Top tips for a stress-free summer with your toddler


Parenting coach, Sue Atkins, and Ella’s Kitchen infant nutritionist, Claire Baseley, have listed their top tips to help make the whole summer experience with your toddler as enjoyable and stress-free as possible.

Top tips for a stress-free summer with your little one…

Engage your toddler’s senses

When out and about with your little one, it is likely they’ll become restless at points. When this happens, try engaging all their senses to keep them busy and happy. Take a look at your surroundings to see if there is something you can make use of to spark their imagination while giving them the opportunity to learn about the world. For instance, point out the colours of cars, sounds of dogs barking and smells like when passing a bakery or garden. Complementing this, give them a toy they have not used in a while, and for bigger kids, let them choose a toy to bring.

SEE MORE: Here’s how to keep your toddler entertained this summer with Craftsy

Bring a few familiar faces along with you

Having a disgruntled little one whilst cooped up in transport is no fun for anyone. Try taping brightly-coloured pictures of toys and even photographs of your family’s faces on the back of the seat or the surface that your baby will be facing during the trip to keep them engaged. You could even bring a special photo book made at home for your little one of things they love and will be happy seeing, such as pictures of pets, family, friends and their favourite things.

Keep calm and stay hydrated

If you are travelling on holiday for a bit of sunshine or just out in the sun in the UK, remember your baby’s appetite naturally decreases in a hotter climate. When weaning, you do not need to worry if your baby’s solid food intake decreases a little bit during this time. The important thing to make sure is that they are drinking plenty of fluids to stay hydrated. If you’re breastfeeding, you don’t need to offer water separately, but you might want to feed more often. If you’re bottle feeding, offer cooled boiled water on top of your little one’s usual milk.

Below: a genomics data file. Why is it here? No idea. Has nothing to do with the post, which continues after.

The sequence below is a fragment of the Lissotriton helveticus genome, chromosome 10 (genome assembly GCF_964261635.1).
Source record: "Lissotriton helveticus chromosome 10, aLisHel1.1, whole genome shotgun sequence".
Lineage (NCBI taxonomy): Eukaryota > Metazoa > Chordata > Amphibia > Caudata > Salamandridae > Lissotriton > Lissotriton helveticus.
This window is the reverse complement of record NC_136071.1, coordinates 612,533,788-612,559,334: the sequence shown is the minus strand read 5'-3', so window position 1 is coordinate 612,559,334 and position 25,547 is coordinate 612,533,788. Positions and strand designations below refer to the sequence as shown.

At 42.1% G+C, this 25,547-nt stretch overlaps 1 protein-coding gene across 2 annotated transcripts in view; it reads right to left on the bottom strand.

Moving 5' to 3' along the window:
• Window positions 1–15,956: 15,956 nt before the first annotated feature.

Credit: iStock

Food for your little one, for a stress-free summer

Traveling and simply being out and about does not need to throw your weaning journey off course. Make it a super smooth and enjoyable trip out by packing a scrummy selection of snacks and baby food for your little one.

Yummy and simple meals on holiday

There are lots of simple meals you can make in a hotel room with a combination of foods you can bring from home or source abroad. Cous cous can be made with boiling water from the kettle and then mashed with avocado and a little tuna that you can buy at your destination. You can boil eggs in a kettle to make hard boiled eggs, and most hotels and restaurants will be able to provide cooked vegetables, omelettes, toast or bread, boiled potatoes, hummus and pieces of fruit, which are all great options for little ones.

Food pouches

Trying to enjoy a stress-free summer with a fussy toddler is sometimes a challenge. For outings longer than a few hours, pack their favourite baby food pouches. They are less likely to shy away from flavours they have a track record of loving and the bonus for you is pouches are easy to pack and carry around!

Finger foods

Finger foods are brilliant for practicing hand-eye coordination. By getting hands-on with their food, little ones can learn how to feed themselves and have fun at the same time! They’re also super easy to take out and about with you, whether they’re yummy snacks like Ella’s Kitchen Melty Sticks or homemade goodies like cooked, cooled vegetable sticks such as carrot or broccoli or sticks of soft fruit like banana or melon in lidded pots.

READ MORE: Top tips for travelling with children

Parenting Coach, Sue Atkins, commented: “Getting out and about doesn’t need to be a cause for concern, and can in fact be a great way for parents to bond with their children.

“It is also very important for the child’s development, with popular research showing that children come to know the world and their place in it through socialising and getting out and about in the real world.

“Preparation and practice are both important in helping parents build their confidence when leaving the house with young children – and remember don’t put yourself under too much pressure, it’s ok if you forget something or don’t make it further than the park!”

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